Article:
Acton Institute Powerblog

Why the NCAA’s new NIL rules are a win for economic liberty

(Image credit: Associated Press)

The NCAA’s new rules represent a paradigm shift in college sports and are sure to bring more economic and social empowerment to the lives of student athletes. […]

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On June 21, the Supreme Court of the United States issued a ruling that changed college athletics as we know it.

In an opinion by Justice Neil Gorsuch, the court concluded that the NCAA imposed rules that “are not reasonably necessary to distinguish between college and professional sports.” Gorsuch continued by saying that the NCAA wanted immunity from antitrust laws to protect their multibillion-dollar enterprise. In a separate concurring opinion, Justice Brett Kavanaugh added that the NCAA profits off the backs of student-athletes who do not get appropriate compensation, noting that the business model employed by the NCAA would be illegal in any other American industry.

In response, the NCAA has now enacted new name, image, and likeness (NIL) rules that will permit student athletes to profit from themselves and their efforts. The paradigm shift is critical, not only for the lives of college athletes, but for economic and societal liberty.

Such rules recognize the individual liberty of the college athlete, and individual liberty breeds economic liberty. Previously, rules by the NCAA had prevented student-athletes from entering the market to profit off of their own efforts. Now, according to the court’s ruling, student-athletes can willingly enter the market and be economically free. On July 1, immediately after the NCAA’s change in policy, both male and female athletes from multiple different sports announced sponsorships, autograph signings, and launched clothing deals. These athletes are now able to flourish more fully, creating economic value not only for themselves, but across the products they are sponsoring.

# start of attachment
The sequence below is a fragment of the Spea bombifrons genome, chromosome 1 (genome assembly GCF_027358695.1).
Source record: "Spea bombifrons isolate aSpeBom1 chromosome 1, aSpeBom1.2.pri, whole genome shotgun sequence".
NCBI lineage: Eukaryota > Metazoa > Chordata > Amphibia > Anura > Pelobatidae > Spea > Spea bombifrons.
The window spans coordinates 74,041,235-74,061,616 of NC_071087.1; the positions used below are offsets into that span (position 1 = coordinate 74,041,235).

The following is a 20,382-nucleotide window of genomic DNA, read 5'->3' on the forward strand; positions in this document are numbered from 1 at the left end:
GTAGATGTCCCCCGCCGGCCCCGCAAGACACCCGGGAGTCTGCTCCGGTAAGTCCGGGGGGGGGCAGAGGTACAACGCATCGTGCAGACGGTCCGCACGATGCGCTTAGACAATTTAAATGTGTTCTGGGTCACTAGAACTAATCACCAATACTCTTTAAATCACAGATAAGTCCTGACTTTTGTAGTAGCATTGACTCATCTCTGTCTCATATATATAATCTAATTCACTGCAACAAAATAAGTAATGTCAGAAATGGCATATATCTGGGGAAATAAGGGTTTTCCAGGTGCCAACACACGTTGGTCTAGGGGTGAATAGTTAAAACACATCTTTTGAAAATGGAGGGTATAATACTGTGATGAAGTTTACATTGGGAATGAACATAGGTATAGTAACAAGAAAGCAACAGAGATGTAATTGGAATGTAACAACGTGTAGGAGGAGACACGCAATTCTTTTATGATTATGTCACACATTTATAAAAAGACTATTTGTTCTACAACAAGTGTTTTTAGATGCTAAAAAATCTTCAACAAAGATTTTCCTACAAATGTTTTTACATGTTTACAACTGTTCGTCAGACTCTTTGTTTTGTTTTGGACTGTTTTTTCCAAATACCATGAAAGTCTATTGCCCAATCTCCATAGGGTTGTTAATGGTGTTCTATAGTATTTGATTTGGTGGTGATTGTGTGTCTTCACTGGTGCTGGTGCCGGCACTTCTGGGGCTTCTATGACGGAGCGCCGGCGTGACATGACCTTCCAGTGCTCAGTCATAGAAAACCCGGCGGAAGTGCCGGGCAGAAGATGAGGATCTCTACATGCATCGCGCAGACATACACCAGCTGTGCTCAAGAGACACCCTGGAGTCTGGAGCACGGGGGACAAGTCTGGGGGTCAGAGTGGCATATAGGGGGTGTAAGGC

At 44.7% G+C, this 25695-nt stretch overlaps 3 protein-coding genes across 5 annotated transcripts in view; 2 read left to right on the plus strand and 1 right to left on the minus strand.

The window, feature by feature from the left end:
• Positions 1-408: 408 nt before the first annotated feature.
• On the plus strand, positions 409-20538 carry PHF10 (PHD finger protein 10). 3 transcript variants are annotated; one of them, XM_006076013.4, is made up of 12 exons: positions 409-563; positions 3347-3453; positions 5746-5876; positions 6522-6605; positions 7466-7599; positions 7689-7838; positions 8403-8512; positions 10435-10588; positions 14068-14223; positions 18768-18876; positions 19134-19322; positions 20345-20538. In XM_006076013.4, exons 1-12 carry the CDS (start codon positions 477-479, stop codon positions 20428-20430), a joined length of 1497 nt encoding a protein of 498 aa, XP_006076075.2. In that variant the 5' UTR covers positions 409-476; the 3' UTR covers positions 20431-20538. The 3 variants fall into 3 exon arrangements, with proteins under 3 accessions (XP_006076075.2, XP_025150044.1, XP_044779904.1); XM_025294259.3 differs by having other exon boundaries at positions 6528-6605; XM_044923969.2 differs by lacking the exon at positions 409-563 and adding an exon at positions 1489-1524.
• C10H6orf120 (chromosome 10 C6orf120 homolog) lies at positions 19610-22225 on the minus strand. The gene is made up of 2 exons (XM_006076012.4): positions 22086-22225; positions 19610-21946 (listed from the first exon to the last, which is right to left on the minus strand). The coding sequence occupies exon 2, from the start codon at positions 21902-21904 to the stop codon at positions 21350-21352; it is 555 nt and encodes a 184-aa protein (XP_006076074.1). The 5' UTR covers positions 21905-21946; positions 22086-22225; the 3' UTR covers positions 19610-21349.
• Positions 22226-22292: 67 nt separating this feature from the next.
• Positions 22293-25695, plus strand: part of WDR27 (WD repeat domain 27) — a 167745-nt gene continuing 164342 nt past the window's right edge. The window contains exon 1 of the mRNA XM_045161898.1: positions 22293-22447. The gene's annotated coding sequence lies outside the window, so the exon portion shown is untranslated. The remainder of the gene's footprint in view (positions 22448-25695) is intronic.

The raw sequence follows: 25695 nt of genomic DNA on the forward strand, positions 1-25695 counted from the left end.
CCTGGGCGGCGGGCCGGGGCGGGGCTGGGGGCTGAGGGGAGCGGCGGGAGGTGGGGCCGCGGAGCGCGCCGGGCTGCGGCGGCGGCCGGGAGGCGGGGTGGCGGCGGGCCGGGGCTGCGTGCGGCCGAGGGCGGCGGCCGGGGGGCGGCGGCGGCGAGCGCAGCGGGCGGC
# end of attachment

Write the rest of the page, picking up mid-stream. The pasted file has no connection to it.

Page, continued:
Now, having creating these rules, the NCAA must take a backseat not only to colleges and universities, which will impose their own regulations, but also to the athletes themselves. The subsidiary role of the NCAA will be critical for the profitable success of college athletes. Should the NCAA truly care about the education and flourishing of their student-athletes, athletes should be allowed to succeed or fail, since failure can often breed significant life lessons.

What would subsidiarity look like in this situation? The most important action the NCAA should take is to instill a rigorous set of rules for athletes to follow. After all, one of the most important aspect to a functioning economy is the rule of law which levels the playing field for all participants. After that, the NCAA needs to take a laissez-faire approach and delegate any enforcement of these rules to individual athletes and their universities. The NCAA should only intervene when any potential issues cannot be rectified between athletes and their universities.

The one potential downfall to NIL rules is how athletics could potentially overtake the purpose of higher education: namely, a vigorous education. One could argue that college athletics has now become an off-brand minor league to professional sports. However, this was already the case regarding the ultra-competitive and ultra-profitable nature of college athletics.

By the paradigm being shifted, student-athletes can now create wealth not only for themselves, but for their families as well. The new rules are critical for the installation of a culture in which individual and economic liberty can thrive, and the NCAA and universities must continue to encourage student-athletes to create wealth for themselves.

Andrew Houser

Andrew Houser is a member of the Acton Institute’s 2021 Emerging Leaders class. He graduated from Aquinas College in 2018 with a B.A. in Political Science, Spanish, and International Studies, with a minor in Economics. In his personal life, he enjoys spending time with his fiancé and following baseball.